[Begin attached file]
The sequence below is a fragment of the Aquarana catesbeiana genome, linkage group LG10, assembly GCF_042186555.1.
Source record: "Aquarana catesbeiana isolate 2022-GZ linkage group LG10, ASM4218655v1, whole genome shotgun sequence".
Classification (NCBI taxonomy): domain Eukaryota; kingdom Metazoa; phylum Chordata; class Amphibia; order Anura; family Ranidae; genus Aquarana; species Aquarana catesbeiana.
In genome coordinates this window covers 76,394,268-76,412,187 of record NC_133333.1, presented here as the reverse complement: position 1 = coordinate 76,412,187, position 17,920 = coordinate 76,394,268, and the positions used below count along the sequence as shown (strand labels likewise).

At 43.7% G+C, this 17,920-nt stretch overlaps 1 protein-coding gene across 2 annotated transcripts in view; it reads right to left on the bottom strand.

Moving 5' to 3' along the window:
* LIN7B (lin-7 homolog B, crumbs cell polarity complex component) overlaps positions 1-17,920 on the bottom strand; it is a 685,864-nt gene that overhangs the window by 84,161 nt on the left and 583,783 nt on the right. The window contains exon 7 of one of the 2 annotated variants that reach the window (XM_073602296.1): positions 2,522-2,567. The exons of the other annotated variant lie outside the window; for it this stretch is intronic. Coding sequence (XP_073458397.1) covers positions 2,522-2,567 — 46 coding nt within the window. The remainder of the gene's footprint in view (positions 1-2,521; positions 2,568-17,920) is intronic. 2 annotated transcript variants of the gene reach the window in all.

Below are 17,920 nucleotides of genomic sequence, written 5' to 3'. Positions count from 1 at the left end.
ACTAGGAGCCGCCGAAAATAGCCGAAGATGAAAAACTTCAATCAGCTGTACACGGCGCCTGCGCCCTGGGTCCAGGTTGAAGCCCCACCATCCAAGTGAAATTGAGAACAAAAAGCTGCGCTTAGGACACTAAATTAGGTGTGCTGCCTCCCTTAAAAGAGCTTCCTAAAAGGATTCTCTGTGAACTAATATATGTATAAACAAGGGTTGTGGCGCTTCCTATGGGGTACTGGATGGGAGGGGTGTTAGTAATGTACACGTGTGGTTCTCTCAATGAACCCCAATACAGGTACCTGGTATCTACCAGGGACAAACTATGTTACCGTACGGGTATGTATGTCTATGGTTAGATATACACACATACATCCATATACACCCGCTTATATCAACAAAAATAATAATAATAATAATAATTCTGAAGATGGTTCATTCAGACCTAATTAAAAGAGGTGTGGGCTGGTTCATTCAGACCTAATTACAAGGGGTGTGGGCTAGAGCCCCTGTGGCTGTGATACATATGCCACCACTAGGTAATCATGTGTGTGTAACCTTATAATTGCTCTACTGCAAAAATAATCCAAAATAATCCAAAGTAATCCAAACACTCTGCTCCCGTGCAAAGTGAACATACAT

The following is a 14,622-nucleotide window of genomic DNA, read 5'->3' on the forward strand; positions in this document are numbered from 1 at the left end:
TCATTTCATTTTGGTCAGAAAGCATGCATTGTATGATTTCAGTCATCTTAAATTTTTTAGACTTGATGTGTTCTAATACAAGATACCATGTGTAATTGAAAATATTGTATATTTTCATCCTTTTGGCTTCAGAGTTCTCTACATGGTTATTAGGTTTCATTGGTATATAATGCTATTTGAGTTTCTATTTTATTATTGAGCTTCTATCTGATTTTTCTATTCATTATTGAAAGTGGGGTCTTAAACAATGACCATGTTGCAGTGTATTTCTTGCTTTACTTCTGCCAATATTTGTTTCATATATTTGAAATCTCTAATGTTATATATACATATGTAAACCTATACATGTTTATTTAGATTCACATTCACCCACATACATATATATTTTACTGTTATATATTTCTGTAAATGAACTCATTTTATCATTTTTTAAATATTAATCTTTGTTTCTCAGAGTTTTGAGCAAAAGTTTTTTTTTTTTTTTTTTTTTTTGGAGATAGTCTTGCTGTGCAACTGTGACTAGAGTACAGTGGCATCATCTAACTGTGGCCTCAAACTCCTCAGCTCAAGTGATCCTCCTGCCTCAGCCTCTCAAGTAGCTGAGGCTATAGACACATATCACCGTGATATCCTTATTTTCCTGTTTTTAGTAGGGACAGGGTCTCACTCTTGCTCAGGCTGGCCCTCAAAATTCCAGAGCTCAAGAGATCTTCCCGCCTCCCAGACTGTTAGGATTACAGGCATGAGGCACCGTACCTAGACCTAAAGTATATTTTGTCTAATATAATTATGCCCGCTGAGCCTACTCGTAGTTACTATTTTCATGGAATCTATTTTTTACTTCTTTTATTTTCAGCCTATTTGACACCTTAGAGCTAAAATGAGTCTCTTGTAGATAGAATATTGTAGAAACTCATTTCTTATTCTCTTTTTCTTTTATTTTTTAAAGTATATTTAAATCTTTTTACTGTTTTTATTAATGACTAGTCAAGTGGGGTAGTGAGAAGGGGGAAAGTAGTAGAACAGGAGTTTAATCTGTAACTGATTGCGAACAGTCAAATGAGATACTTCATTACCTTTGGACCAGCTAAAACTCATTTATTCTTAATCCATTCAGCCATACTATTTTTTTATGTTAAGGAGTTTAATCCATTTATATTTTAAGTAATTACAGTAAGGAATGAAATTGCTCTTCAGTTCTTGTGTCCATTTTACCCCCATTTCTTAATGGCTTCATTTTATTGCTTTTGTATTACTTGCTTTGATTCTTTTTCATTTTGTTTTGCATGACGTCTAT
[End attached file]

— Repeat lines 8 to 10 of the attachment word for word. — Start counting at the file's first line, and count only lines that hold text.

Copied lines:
Below are 17,920 nucleotides of genomic sequence, written 5' to 3'. Positions count from 1 at the left end.
ACTAGGAGCCGCCGAAAATAGCCGAAGATGAAAAACTTCAATCAGCTGTACACGGCGCCTGCGCCCTGGGTCCAGGTTGAAGCCCCACCATCCAAGTGAAATTGAGAACAAAAAGCTGCGCTTAGGACACTAAATTAGGTGTGCTGCCTCCCTTAAAAGAGCTTCCTAAAAGGATTCTCTGTGAACTAATATATGTATAAACAAGGGTTGTGGCGCTTCCTATGGGGTACTGGATGGGAGGGGTGTTAGTAATGTACACGTGTGGTTCTCTCAATGAACCCCAATACAGGTACCTGGTATCTACCAGGGACAAACTATGTTACCGTACGGGTATGTATGTCTATGGTTAGATATACACACATACATCCATATACACCCGCTTATATCAACAAAAATAATAATAATAATAATAATTCTGAAGATGGTTCATTCAGACCTAATTAAAAGAGGTGTGGGCTGGTTCATTCAGACCTAATTACAAGGGGTGTGGGCTAGAGCCCCTGTGGCTGTGATACATATGCCACCACTAGGTAATCATGTGTGTGTAACCTTATAATTGCTCTACTGCAAAAATAATCCAAAATAATCCAAAGTAATCCAAACACTCTGCTCCCGTGCAAAGTGAACATACAT

The following is a 14,622-nucleotide window of genomic DNA, read 5'->3' on the forward strand; positions in this document are numbered from 1 at the left end: